Paying for Masculinity

Boys, Men and the Patriarchal Dividend

By Murray Knuttila  

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Men commit crimes. Men are violent. Men start wars. Men have power.

In Paying for Masculinity, Murray Knuttila argues that male dominance is best understood in the context of the particular mode of gender practice — hegemonic masculinity — that typifies patriarchal gender orders. This mode of masculinity permeates our society, media and culture. It persists because of “the patriarchal dividend” — men directly benefit from their dominance in society. But these benefits exact a price, first and foremost from women and girls. But, as boys and men are under pressure to “man up,” they too pay the costs: they die younger, go to prison, restrict their emotions and blunt their humanity. Simply put, men need to understand that the costs of practising this mode of masculinity far outweigh the benefits.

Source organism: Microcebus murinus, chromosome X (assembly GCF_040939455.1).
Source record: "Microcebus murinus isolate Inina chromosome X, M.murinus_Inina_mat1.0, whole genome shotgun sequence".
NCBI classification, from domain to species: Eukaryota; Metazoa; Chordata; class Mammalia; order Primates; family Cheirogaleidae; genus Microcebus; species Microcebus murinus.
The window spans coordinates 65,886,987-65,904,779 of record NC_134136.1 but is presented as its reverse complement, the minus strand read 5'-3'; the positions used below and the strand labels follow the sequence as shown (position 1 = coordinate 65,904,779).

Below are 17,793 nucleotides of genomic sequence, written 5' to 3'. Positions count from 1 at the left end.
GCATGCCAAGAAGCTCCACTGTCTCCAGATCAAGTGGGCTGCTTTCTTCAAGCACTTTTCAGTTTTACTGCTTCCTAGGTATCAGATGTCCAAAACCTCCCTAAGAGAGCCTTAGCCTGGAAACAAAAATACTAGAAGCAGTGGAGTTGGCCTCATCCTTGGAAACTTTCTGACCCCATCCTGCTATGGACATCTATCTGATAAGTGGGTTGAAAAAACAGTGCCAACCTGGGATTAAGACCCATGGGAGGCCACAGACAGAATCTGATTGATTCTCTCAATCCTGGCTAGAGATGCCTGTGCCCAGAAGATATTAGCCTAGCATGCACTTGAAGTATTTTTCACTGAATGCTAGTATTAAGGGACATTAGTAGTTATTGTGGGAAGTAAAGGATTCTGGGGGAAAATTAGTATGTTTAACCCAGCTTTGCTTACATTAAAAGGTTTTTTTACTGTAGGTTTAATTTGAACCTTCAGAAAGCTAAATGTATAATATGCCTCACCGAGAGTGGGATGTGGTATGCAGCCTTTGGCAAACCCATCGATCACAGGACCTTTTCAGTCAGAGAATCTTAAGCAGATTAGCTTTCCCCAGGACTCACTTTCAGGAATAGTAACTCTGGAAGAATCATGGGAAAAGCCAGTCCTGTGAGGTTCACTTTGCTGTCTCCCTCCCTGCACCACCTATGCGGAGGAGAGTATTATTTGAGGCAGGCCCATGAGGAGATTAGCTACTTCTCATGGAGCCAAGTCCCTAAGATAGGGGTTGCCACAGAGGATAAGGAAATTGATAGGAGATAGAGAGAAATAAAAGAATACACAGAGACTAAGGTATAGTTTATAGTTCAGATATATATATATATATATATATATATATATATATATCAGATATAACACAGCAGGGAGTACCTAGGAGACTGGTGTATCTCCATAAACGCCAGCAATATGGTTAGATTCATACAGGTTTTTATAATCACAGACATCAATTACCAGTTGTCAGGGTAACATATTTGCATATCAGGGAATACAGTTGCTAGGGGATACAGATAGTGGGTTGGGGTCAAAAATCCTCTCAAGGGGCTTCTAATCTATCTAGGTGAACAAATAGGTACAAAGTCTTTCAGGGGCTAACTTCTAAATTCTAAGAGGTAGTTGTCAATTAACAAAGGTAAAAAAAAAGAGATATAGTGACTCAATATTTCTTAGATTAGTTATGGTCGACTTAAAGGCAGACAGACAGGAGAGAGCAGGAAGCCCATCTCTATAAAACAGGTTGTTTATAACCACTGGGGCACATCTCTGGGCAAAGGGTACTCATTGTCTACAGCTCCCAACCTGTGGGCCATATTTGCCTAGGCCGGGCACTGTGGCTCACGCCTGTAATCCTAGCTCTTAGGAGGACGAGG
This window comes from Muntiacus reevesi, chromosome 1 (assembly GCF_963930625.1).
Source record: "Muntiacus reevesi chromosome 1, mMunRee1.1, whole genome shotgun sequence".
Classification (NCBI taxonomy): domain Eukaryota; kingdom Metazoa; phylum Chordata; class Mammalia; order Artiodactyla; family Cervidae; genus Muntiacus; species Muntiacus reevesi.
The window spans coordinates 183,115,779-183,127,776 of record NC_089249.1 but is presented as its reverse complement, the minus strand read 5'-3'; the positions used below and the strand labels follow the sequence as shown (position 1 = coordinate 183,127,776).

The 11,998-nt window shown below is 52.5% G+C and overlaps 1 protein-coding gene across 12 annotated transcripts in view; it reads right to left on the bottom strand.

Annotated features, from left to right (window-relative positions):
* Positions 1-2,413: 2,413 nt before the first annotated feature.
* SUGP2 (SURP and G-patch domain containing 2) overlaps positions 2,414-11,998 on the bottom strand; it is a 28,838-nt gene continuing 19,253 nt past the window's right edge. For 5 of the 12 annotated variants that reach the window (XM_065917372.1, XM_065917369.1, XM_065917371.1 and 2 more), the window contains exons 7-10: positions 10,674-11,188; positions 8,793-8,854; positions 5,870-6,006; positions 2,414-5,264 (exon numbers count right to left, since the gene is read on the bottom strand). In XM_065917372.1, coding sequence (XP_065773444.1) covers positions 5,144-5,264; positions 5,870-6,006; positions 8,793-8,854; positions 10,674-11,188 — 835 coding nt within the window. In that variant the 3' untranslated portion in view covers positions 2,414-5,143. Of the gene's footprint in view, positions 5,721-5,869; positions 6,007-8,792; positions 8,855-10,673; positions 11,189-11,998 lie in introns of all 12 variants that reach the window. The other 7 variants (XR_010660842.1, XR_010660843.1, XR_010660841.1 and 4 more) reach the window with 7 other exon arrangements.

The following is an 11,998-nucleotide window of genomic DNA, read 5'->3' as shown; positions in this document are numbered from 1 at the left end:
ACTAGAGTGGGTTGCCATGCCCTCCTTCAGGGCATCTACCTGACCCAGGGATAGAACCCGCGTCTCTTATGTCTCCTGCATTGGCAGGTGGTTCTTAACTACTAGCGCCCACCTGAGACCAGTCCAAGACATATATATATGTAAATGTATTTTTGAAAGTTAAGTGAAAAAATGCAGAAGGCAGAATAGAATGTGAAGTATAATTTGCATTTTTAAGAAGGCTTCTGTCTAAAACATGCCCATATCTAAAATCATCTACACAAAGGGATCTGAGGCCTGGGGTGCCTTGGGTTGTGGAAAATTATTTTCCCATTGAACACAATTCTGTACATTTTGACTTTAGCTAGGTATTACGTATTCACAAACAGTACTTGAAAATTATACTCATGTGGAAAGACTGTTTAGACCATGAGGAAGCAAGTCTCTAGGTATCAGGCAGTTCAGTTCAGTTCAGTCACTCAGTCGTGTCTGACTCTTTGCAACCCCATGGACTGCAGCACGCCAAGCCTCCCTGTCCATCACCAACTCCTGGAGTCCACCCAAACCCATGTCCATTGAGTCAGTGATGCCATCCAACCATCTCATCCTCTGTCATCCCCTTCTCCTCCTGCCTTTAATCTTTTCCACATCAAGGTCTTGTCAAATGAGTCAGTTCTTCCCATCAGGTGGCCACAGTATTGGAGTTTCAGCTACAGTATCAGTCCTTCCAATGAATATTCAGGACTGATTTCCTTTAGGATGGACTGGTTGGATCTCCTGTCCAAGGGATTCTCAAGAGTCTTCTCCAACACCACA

Knuttila’s conceptual framework allows him to trace the history of the patriarchal dividend through various aspects of patriarchal capitalism, demonstrating how ingrained it is in our society, and to illustrate ways of encouraging non-hegemonic forms of masculinity, which are ultimately to the benefit of everyone.

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Contents

  • Acknowledgements
  • Introduction: The Good, the Bad and the Ugly
  • Towards Conceptual Clarity: Sex and Gender and Much More
  • Acquiring Gender
  • Boys Will Be(come) Men
  • Capitalism and Work: Sex, Gender and Economy
  • Family Men?
  • Violent Men or Men and Violence?
  • Representing Boys and Men
  • Defending, Resisting and Costing the Patriarchal Dividend
  • References
  • Index

Authors

  • Murray Knuttila

    Regina

    Murray Knuttila teaches in the Department of Sociology and Social Studies at the University of Regina where he is also Dean of Arts. His biography, That Man Partridge: E.A. Partridge, His Thoughts and Times tells the story of an important figure in Canadian history. He is also the author of Introducing Sociology; A Critical Perspective and numerous articles on the state in capitalist society and on the historical role of the state in structuring Western Canadian society.